This time a week ago, the best we could have said of the Hawks was that they had a nice young nucleus. We saw in last season’s Hawks — the team hasn’t played since March 11, which seems a century ago — how fragile the framework was. On Nov. 5, 2019, Collins was suspended 25 games for a positive PED test. By the time he returned, they were 6-24.
That was bad. In the grand scheme, this was worse: A team built in the image of Golden State, Schlenk’s former employer and template for success, finished last in the NBA in 3-point shooting. The Hawks made 33.3 percent of their treys, which mathematicians consider the absolute minimum to justify taking any 3-pointers. Shoot 33.3 percent on 3s and you score 100 points, same as if you made 50 percent of your 2-pointers. The league average on treys was 35.8 percent.
Even after drafting Okongwu, a big man expected to bolster their also-terrible defense, Schlenk kept mentioning that woeful 3-point number. When free agency hit, he addressed it. He signed Danilo Gallinari, a 6-foot-10 forward who has a career 3-point percentage of 38.0 and who made 40.5 percent last season. Gallinari is 32. He’s signing for three years at $61.5 million. ESPN reported that it’s the most ever paid a player on the high side of 30 who hasn’t made an All-Star team.
On Sunday, the Hawks signed Bogdan Bogdanovic for $72 million over four seasons. As a restricted free agent, the Kings have the right to match the offer and keep Bogdanovic. Given that they’d tried to trade him to Milwaukee this month — the deal fell apart — it’s hard to imagine they’d deem him indispensable. Bogdanovic is a guard. He’s 28. His career 3-point shooting percentage is 37.4. Follow him on Twitter @LeaderOfHorde.
Tony Snell, acquired from Detroit for Dewayne Dedmon, fits the profile of what NBA types call “a 3&D guy.” He can defend. His career 3-point percentage is 38.5. In baseball, you can never have too much pitching. In the pace-and-space NBA, there’s no such thing as too much shooting.
The Hawks also signed Rajon Rondo, who’s 34. He’ll be Young’s backup. It’s possible Rondo doesn’t have much left, though his performance in the Lakers’ run to their bubble championship was stellar. Still, he offers something the Hawks lacked, which is a way to score points when their best player isn’t playing. Other signings: Guard Kris Dunn, who’s regarded as a defender, and forward Solomon Hill, who is, too.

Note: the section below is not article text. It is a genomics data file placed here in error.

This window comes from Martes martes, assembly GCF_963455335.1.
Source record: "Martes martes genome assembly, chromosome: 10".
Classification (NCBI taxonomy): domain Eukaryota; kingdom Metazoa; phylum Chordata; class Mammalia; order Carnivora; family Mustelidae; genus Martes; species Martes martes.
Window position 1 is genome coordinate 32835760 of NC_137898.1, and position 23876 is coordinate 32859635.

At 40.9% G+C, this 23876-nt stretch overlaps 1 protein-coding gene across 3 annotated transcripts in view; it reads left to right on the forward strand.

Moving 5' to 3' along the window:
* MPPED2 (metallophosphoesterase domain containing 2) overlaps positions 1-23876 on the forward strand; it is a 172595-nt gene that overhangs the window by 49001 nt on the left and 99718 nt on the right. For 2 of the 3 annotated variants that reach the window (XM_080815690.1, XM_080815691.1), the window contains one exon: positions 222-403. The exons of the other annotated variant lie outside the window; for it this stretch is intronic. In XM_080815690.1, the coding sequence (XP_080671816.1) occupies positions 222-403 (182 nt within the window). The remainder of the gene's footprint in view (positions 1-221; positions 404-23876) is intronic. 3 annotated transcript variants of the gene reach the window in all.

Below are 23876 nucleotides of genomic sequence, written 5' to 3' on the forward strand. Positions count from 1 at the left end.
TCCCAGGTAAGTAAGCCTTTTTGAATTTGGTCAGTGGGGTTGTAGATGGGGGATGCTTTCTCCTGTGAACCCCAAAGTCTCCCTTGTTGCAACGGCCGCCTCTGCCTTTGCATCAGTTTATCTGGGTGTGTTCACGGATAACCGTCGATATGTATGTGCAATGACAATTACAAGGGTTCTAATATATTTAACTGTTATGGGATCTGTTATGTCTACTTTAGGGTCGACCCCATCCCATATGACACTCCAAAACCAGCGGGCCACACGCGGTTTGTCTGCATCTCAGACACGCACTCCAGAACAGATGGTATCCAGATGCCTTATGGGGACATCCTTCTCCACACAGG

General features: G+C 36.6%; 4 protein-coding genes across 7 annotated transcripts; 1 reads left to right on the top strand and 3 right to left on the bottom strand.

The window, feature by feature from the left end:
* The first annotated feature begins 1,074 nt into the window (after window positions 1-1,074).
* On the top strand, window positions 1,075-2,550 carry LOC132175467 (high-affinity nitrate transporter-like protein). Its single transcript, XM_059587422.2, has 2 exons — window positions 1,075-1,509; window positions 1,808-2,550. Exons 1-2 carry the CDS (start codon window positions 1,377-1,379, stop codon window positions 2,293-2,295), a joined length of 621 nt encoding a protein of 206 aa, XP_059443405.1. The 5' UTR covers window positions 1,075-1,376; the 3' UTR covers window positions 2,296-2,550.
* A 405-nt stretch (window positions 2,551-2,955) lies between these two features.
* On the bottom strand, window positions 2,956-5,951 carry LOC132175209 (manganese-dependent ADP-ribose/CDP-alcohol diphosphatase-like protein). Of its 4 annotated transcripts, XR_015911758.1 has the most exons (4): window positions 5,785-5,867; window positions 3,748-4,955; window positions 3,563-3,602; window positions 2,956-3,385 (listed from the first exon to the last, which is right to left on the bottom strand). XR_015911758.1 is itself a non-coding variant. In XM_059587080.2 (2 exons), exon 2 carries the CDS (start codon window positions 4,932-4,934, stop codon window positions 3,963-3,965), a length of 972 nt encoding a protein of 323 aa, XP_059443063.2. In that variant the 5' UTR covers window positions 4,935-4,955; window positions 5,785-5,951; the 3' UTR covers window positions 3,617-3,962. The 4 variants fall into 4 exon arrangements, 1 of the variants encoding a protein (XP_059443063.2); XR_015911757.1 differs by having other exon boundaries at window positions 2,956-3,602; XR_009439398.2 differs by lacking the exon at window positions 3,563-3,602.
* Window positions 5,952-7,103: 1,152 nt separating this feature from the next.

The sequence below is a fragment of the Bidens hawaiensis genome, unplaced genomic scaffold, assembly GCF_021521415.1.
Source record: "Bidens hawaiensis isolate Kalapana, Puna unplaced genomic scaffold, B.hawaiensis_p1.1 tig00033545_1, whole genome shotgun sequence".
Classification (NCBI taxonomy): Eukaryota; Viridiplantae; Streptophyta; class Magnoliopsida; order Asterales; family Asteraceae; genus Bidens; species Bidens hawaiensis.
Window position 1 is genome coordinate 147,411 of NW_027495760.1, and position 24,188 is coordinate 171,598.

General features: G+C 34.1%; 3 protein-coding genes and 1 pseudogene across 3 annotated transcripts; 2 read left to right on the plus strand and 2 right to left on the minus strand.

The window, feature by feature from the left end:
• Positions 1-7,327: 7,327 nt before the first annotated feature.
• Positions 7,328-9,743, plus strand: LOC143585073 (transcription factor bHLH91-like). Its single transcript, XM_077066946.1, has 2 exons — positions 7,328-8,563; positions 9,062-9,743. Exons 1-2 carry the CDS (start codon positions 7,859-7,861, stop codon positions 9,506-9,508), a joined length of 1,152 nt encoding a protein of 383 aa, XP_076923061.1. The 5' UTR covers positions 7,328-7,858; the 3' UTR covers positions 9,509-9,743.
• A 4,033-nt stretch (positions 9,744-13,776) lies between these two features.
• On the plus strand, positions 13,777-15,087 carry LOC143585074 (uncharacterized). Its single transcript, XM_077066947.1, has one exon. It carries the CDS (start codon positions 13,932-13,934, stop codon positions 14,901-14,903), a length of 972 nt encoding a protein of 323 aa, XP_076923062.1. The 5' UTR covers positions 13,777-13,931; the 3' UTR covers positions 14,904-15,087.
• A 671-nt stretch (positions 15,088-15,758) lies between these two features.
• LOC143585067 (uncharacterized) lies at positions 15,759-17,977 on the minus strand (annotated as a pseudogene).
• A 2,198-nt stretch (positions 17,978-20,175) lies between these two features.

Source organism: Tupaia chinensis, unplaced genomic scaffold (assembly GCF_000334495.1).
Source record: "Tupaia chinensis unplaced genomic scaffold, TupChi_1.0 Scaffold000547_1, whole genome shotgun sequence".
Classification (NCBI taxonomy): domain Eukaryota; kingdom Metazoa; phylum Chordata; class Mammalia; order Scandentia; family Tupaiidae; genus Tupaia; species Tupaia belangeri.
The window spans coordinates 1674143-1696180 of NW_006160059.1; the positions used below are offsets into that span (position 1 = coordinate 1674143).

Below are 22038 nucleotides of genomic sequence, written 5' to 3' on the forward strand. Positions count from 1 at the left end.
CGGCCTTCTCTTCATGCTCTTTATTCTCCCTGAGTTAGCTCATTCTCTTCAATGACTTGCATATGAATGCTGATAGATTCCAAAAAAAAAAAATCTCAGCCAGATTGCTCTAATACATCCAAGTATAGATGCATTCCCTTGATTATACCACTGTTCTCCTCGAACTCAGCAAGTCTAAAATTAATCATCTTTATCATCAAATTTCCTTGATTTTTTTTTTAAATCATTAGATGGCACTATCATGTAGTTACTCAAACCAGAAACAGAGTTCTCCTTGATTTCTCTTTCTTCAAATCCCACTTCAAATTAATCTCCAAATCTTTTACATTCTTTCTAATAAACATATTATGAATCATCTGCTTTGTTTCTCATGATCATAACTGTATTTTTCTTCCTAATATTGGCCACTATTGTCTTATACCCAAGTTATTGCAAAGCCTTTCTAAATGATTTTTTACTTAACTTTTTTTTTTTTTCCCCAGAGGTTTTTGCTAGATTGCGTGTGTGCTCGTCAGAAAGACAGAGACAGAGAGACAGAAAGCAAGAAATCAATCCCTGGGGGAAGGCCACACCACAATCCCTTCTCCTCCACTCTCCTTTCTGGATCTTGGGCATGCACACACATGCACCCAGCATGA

Over the weekend, the Hawks landed six established NBA players, all of whom bring attributes previously in short supply. That doesn’t make this team a finished product — it’s hard to know if even established players will mesh until they’re on a court together — but these flurry of maneuvers marks this team’s boldest step forward since the drafting of Young. Over two seasons, one of them shortened due to the pandemic, he has proved he’s bona fide. Those two seasons also showed he needed more help. It just arrived.
Did the Hawks overspend for Gallinari? Yes. But they needed shooting in the worst way. For Bogdanovic? Probably, but the same applies. A backup point guard was a must. Okongwu, Snell, Dunn and Hill should be able to guard somebody. Here’s your 13-man roster: Young, Capela, Collins, Gallinari, Bogdanovic, Hunter, Snell, Huerter, Reddish, Rondo, Okongu, Dunn and Hill. That should be enough to make the playoffs.
Schlenk has had four drafts and seven No. 1 picks, four of them among their year’s top 10. His unspent cap money has, assuming the Kings don’t match Bogdanovic’s price, just been spent. It’s still a youngish team, but Capela, Gallinari, Bogdanovich, Snell, Dunn and Rondo are 26 or older. Schlenk made a deft move in hiring Nate McMillan, who has worked 16 NBA seasons as a head coach an who has a reputation as a defensive specialist, as an assistant to Lloyd Pierce.
The architect of this teardown has sent a clear message: The tanking is over. It’s time to win. If the winning doesn’t start posthaste, owner Tony Ressler will have cause to ask, “We’ve done the ‘gradually’ — when does the ‘suddenly’ commence?”